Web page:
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Gentry Lee
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Boten Des Lichtsein Sciencefictionroman Aus Dem Rama Universum

3.35  ·  Rating Details  ·  316 Ratings  ·  15 Reviews
As civilization on earth faces destruction, two vastly different people share a vision both hopeful and tinged with danger. They also share a life on Mars, as a priestess acting on faith and an engineer focused on surviving the harsh red planet. The mystery spawned by a cloud of white particles holds them and Raman society spellbound in the debut novel of the co-author of ...more
505 pages
Published 1997 by Bastei-Verl. Lübbe (first published 1995)
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Absolutely the worst book I've ever read in my entire life. Arthur C. Clarke is my favorite Science Fiction writer. He partnered with Gentry Lee on some of the Rama books, (in retrospect) to develop the characters in Rama. I loved the Rama series. Since this was a continuation of Rama, I had high hopes. Some spoilers, so don't read further if you don't want to know. The book sets a plot of good defeating evil all the way up to the end, and then the bad guy wins, the good guy loses, and the girl ...more
Mar 05, 2009 Ian rated it really liked it  ·  review of another edition
Excellent Clarke based scifi read. Stimulating and imaginitive. What happened to dreaming of science and space? Oh yeah, TV.
Jun 06, 2016 Brett rated it did not like it  ·  review of another edition
Shelves: science-fiction
This is not a good book. The cover proclaims that it is "set in the Rama Universe" which itself is hardly much of an incentive for readers, since the Rama sequels were borderline insufferable. Yet, even for those that may have been fans of those books, Bright Messengers lives to disappoint. It may set in the Rama universe technically, but its actual connection to any of the events of the Rama series is limited to a few passing references. It reads like a different sci-fi story (albeit one suspic ...more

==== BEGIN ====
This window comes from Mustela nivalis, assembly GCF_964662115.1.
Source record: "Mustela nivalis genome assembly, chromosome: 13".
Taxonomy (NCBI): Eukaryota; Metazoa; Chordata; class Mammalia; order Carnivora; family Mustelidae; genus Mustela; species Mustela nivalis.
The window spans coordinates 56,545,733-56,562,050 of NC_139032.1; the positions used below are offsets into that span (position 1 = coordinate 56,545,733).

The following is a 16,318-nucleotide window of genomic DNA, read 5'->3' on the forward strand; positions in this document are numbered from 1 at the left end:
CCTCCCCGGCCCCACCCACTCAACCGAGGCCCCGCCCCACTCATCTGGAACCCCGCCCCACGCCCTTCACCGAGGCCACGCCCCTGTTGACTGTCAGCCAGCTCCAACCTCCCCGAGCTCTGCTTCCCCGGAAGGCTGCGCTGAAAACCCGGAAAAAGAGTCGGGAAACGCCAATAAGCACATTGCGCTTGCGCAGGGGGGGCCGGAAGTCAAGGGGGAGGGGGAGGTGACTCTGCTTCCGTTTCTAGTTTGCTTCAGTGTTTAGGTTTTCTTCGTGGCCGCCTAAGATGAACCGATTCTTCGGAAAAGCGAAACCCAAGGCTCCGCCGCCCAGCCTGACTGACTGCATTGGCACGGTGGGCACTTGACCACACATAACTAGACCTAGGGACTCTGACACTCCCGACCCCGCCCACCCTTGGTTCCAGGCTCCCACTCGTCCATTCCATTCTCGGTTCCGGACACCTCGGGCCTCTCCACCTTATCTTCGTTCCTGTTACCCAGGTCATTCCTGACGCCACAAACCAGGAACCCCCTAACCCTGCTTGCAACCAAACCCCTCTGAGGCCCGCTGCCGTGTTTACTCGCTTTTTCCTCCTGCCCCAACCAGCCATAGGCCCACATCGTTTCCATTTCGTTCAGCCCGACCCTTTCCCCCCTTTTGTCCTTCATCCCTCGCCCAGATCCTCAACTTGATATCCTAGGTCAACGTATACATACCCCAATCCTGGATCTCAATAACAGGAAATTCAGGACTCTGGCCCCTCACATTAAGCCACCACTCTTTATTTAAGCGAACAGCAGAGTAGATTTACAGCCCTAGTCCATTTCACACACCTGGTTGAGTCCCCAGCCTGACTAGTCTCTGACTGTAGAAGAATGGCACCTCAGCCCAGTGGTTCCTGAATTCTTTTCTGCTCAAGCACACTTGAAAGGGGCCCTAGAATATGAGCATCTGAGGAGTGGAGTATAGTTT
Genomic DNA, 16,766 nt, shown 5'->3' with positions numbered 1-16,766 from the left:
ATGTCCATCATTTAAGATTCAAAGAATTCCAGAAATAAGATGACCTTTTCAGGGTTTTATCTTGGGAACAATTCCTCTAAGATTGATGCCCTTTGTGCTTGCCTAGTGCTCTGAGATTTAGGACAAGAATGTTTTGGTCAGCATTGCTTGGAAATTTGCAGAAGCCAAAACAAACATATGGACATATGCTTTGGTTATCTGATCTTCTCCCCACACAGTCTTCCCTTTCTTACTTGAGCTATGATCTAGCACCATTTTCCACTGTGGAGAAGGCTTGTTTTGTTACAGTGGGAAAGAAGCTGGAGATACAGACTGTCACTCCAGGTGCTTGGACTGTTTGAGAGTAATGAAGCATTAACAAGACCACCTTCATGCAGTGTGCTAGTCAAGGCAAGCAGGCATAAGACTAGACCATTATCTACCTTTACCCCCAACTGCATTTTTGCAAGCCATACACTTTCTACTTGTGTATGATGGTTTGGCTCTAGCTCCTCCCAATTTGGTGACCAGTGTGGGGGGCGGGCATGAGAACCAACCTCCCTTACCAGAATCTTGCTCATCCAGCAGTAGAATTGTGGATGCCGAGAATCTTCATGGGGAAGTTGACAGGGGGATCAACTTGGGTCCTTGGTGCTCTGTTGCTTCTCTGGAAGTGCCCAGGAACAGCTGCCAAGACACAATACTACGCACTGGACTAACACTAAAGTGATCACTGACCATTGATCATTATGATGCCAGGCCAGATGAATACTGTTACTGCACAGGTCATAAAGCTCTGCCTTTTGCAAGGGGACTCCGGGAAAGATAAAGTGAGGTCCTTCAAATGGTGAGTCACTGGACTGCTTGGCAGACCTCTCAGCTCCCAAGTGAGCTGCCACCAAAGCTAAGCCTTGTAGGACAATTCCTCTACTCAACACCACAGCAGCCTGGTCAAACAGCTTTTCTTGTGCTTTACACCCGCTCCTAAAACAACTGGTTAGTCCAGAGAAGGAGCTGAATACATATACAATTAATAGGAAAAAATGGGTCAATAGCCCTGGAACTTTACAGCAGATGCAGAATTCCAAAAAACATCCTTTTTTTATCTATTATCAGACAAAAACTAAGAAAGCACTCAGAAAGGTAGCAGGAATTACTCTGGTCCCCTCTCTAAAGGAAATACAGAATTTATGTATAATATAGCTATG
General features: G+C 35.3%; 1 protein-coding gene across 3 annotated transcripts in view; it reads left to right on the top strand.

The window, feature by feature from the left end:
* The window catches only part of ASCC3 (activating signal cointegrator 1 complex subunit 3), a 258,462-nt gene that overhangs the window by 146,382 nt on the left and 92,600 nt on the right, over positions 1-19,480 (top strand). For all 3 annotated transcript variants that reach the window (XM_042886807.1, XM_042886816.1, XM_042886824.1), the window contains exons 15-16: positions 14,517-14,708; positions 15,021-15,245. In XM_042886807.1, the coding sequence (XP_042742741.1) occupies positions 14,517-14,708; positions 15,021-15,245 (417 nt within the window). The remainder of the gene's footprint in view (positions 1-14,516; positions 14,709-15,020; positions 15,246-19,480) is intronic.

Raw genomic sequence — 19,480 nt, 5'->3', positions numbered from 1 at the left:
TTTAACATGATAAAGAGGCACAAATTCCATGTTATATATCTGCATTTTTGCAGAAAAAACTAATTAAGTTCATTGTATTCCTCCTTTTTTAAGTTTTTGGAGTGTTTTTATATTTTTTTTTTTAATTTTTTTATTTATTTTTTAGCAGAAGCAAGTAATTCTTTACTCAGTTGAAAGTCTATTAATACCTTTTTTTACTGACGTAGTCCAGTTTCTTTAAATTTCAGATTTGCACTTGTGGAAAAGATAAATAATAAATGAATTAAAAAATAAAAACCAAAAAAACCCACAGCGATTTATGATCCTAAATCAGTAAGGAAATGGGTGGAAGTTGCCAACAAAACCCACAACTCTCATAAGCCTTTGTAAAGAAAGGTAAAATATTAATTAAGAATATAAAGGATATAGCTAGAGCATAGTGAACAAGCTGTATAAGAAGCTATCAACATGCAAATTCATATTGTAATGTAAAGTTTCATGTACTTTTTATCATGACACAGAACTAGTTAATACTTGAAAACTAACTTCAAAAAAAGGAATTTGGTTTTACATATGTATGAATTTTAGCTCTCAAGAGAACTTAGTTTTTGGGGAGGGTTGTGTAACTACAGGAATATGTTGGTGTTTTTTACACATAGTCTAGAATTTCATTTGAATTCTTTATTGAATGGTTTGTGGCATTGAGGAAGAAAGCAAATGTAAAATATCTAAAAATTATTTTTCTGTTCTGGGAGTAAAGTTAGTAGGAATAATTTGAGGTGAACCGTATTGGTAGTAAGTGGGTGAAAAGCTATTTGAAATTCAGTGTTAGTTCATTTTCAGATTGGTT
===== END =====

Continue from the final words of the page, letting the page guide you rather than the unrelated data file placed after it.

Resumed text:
Keith  Blodgett
This book starts off back in time approximately fourteen years or so after the events of the first Rama book. Earth's economy is collapsing. The colony on Mars is being left to fend for itself. Abandoned to the point the planetary prison is overrun and the inmates create their own wild west out of what's left. While this is happening some certain people on both planets experience extraterrestrial event, some describing them as angels or angelic visitations.
On a small outpost near the Martian ice
Sep 27, 2007 Brian rated it really liked it  ·  review of another edition
Shelves: sci-fi
Gentry Lee does the enigmatic aliens/wow-factor thing quite well on his own, without Mr. Clarke on board. If you enjoyed the Rama stories, you'll enjoy this too.
Jun 21, 2011 Andrew rated it liked it  ·  review of another edition
When I saw this book was "set in the Rama universe", I was very excited to read it. I loved the Rama books and really wanted to continue in that same world. I was quite disappointed in the relation to the Rama mentions the Rama spacecraft a few times, and there is a group of people called The Rama Society...but that's about all the connection there is.

I went through about half of the book waiting for some major connection to appear, but it never came.

I also feel that the first half
Aug 17, 2015 Andrew rated it really liked it  ·  review of another edition